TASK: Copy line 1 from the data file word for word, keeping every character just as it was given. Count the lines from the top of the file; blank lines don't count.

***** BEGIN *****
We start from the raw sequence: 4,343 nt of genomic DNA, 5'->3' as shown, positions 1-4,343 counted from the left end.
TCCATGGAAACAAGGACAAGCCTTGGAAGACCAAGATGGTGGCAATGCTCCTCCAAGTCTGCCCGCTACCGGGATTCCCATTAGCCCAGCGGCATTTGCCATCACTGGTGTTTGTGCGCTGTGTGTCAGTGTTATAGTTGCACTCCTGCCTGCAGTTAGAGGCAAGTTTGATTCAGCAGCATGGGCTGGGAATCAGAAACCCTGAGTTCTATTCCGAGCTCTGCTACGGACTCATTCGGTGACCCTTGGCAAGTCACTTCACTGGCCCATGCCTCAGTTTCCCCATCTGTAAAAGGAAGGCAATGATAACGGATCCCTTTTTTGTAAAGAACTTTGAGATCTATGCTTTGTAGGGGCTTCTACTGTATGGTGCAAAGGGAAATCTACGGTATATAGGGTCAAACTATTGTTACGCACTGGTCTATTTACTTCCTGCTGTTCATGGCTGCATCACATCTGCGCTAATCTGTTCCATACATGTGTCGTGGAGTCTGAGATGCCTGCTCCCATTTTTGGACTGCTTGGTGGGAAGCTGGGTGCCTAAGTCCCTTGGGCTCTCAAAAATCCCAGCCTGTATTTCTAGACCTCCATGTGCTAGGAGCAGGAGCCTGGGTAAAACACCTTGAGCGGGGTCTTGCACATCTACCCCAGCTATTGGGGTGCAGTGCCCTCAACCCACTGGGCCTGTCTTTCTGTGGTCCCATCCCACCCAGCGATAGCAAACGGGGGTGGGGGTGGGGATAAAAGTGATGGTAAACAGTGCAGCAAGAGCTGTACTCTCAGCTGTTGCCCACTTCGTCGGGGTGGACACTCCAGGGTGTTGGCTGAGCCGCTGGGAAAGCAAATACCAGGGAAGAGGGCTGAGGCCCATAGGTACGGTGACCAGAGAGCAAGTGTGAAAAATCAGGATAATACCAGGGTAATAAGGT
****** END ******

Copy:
We start from the raw sequence: 4,343 nt of genomic DNA, 5'->3' as shown, positions 1-4,343 counted from the left end.